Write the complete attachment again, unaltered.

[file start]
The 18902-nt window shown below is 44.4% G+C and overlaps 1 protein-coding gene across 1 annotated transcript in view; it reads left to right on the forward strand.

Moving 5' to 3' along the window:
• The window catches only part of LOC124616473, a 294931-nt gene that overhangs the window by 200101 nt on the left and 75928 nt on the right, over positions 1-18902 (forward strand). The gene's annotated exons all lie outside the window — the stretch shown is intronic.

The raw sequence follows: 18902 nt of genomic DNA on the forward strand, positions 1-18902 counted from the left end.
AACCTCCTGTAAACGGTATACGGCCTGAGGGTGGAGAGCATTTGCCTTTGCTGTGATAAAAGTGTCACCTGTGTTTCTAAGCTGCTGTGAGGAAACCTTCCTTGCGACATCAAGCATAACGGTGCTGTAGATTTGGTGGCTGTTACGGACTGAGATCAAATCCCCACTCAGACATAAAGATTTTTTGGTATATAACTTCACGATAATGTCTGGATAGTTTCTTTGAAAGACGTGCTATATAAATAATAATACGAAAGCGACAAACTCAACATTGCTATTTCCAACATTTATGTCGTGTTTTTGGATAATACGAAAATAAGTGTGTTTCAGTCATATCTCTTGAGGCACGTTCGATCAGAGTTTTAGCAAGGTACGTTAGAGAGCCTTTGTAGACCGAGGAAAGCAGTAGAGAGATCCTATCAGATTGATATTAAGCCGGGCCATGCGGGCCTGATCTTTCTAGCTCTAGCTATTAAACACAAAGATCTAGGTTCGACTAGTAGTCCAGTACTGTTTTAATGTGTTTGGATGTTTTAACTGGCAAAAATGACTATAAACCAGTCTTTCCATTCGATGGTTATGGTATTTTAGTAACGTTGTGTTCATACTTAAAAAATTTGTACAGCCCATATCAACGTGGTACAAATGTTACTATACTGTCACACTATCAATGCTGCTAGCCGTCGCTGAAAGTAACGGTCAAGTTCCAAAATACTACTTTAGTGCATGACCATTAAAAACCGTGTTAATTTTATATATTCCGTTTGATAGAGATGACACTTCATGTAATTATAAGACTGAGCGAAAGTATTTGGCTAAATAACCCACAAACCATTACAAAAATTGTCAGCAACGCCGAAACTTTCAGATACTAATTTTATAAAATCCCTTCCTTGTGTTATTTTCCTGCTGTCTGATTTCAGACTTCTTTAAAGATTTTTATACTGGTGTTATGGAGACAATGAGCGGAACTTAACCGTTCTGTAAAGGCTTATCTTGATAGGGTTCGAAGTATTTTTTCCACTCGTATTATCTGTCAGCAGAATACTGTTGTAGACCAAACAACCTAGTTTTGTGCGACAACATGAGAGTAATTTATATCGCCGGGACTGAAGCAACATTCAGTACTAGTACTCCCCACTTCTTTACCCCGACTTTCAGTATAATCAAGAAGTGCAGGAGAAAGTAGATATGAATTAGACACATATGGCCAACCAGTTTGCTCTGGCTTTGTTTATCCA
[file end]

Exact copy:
The 18902-nt window shown below is 44.4% G+C and overlaps 1 protein-coding gene across 1 annotated transcript in view; it reads left to right on the forward strand.

Moving 5' to 3' along the window:
• The window catches only part of LOC124616473, a 294931-nt gene that overhangs the window by 200101 nt on the left and 75928 nt on the right, over positions 1-18902 (forward strand). The gene's annotated exons all lie outside the window — the stretch shown is intronic.

The raw sequence follows: 18902 nt of genomic DNA on the forward strand, positions 1-18902 counted from the left end.
AACCTCCTGTAAACGGTATACGGCCTGAGGGTGGAGAGCATTTGCCTTTGCTGTGATAAAAGTGTCACCTGTGTTTCTAAGCTGCTGTGAGGAAACCTTCCTTGCGACATCAAGCATAACGGTGCTGTAGATTTGGTGGCTGTTACGGACTGAGATCAAATCCCCACTCAGACATAAAGATTTTTTGGTATATAACTTCACGATAATGTCTGGATAGTTTCTTTGAAAGACGTGCTATATAAATAATAATACGAAAGCGACAAACTCAACATTGCTATTTCCAACATTTATGTCGTGTTTTTGGATAATACGAAAATAAGTGTGTTTCAGTCATATCTCTTGAGGCACGTTCGATCAGAGTTTTAGCAAGGTACGTTAGAGAGCCTTTGTAGACCGAGGAAAGCAGTAGAGAGATCCTATCAGATTGATATTAAGCCGGGCCATGCGGGCCTGATCTTTCTAGCTCTAGCTATTAAACACAAAGATCTAGGTTCGACTAGTAGTCCAGTACTGTTTTAATGTGTTTGGATGTTTTAACTGGCAAAAATGACTATAAACCAGTCTTTCCATTCGATGGTTATGGTATTTTAGTAACGTTGTGTTCATACTTAAAAAATTTGTACAGCCCATATCAACGTGGTACAAATGTTACTATACTGTCACACTATCAATGCTGCTAGCCGTCGCTGAAAGTAACGGTCAAGTTCCAAAATACTACTTTAGTGCATGACCATTAAAAACCGTGTTAATTTTATATATTCCGTTTGATAGAGATGACACTTCATGTAATTATAAGACTGAGCGAAAGTATTTGGCTAAATAACCCACAAACCATTACAAAAATTGTCAGCAACGCCGAAACTTTCAGATACTAATTTTATAAAATCCCTTCCTTGTGTTATTTTCCTGCTGTCTGATTTCAGACTTCTTTAAAGATTTTTATACTGGTGTTATGGAGACAATGAGCGGAACTTAACCGTTCTGTAAAGGCTTATCTTGATAGGGTTCGAAGTATTTTTTCCACTCGTATTATCTGTCAGCAGAATACTGTTGTAGACCAAACAACCTAGTTTTGTGCGACAACATGAGAGTAATTTATATCGCCGGGACTGAAGCAACATTCAGTACTAGTACTCCCCACTTCTTTACCCCGACTTTCAGTATAATCAAGAAGTGCAGGAGAAAGTAGATATGAATTAGACACATATGGCCAACCAGTTTGCTCTGGCTTTGTTTATCCA